Medical professionals may decide to administer Naloxone if any of those warning signs are present. One of the benefits of Naloxone is that it is possible to safely use it to address an overdose that might be taking place, even if the people involved are not entirely sure that it is happening. Because the drug will not have any effects on the people who have not used opiates, the risks associated with a false alarm are lower.
Naloxone is Not Addictive
Some of the medications that have been used to treat opioid addictions and the symptoms of opioid problems are also potentially addictive. Methadone falls into that category. Naloxone is particularly valuable for medical professionals because it only affects patients who have recently taken opiates. It does not have any mood-altering effects. It is purely a harm reduction drug, which sets it apart from many of the other medications that have been used in the past.
Medications that are difficult to administer can be less effective than others in practice. Even some medical professionals might not have the training required to administer some of them, and individuals without that background will not be able to use these medications.
People can learn how to administer Naloxone without much training. Medical professionals can gain experience with Naloxone easily, and it is still possible for people outside the medical field to learn how to use it.
Naloxone is now sold as a nasal spray, making it particularly easy for people to take it. They might not need any assistance at all, giving drug addiction patients the chance to protect themselves more effectively.
The people who do decide to administer Naloxone by using injections also will not need to specifically locate a vein, which can be difficult for some people. Many individuals lack prominent veins, which has caused challenges for even experienced phlebotomists and people in the medical field.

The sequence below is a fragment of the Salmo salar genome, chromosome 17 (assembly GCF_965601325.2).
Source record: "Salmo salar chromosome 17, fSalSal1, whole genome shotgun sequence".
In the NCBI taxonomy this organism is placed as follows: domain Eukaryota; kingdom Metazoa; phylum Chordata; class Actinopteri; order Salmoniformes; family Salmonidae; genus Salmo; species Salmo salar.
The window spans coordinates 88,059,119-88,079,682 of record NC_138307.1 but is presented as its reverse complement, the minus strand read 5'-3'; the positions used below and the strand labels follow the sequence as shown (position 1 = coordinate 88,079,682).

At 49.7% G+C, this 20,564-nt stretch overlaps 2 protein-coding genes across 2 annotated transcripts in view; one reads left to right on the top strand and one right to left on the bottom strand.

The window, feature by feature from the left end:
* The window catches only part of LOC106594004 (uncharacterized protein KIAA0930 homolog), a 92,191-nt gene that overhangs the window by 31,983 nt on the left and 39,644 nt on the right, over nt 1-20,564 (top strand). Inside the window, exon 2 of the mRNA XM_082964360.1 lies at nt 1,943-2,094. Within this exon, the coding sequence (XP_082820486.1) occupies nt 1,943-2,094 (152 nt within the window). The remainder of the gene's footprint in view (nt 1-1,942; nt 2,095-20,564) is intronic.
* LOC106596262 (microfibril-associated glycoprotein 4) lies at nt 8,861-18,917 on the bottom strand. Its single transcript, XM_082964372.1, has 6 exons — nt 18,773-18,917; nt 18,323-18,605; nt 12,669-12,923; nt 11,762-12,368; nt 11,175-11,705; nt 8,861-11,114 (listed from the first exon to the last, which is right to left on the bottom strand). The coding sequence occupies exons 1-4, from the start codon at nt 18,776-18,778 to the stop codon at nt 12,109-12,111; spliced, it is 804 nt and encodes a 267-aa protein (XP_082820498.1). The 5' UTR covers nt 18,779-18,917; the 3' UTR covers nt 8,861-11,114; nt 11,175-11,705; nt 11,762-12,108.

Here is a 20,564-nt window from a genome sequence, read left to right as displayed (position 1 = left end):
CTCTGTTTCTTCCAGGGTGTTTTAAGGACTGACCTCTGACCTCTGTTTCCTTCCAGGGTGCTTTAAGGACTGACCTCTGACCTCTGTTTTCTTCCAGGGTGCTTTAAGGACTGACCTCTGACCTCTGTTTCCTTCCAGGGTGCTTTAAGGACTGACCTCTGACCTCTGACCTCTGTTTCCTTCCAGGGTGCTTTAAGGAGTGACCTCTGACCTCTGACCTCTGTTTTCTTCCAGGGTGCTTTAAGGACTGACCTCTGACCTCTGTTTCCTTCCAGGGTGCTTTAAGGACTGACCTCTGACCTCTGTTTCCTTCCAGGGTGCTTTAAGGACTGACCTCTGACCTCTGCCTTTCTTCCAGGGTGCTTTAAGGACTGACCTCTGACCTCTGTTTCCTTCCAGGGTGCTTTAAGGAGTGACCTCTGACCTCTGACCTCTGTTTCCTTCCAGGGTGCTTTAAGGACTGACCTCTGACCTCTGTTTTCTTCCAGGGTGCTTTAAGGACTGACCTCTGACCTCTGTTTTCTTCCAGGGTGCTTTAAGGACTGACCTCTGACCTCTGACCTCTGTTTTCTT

Drug addiction patients can also have damaged veins and circulatory systems, making the intravenous injection of any substance more challenging. It is possible to inject Naloxone into most muscles, making the injection less painful and easier for many people. Still, the nasal spray might be a better option for some.
The Use of Naloxone
Naloxone was prescribed twice as often in 2018 as it was in 2017. It is clear that the use of Naloxone is more widespread now than it used to be, and pharmacies are starting to make sure that patients have access to this medication. However, it is clear that Naloxone still is not accessible enough.
High-dose opiate prescriptions actually did decline from 2017 to 2018. There were 48 million of these prescriptions in 2017, and 38 million of them in 2018. However, the number of high-dose opiate prescriptions is still 70 times higher than the number of Naloxone prescriptions. It is clear that not all of the patients who might need Naloxone will have access to it, which may also be the case for local medical professionals.
Patients who want to learn more about Naloxone can access plenty of useful sources now. The fact that this is a relatively new drug should make that process easier. There is already a great deal of widely available information on it.
- Patients can learn more about the drug directly at NARCAN.com, which is the manufacturer’s website. The website has information related to the medication itself, as well as the administration of Naloxone. Patients should be able to get many of their questions about Naloxone answered here. If they do not currently have access to it in their area, they might even learn more about where they can find Naloxone after visiting this website.
- The Overdose Prevention and Education Network has information related to Naloxone, including facts on where people can find it. Patients can quickly find out more about this drug from this organization, while also learning about drug addiction and harm reduction in general.
- Get Naloxone Now is a resource that can help people who are specifically interested in this medication.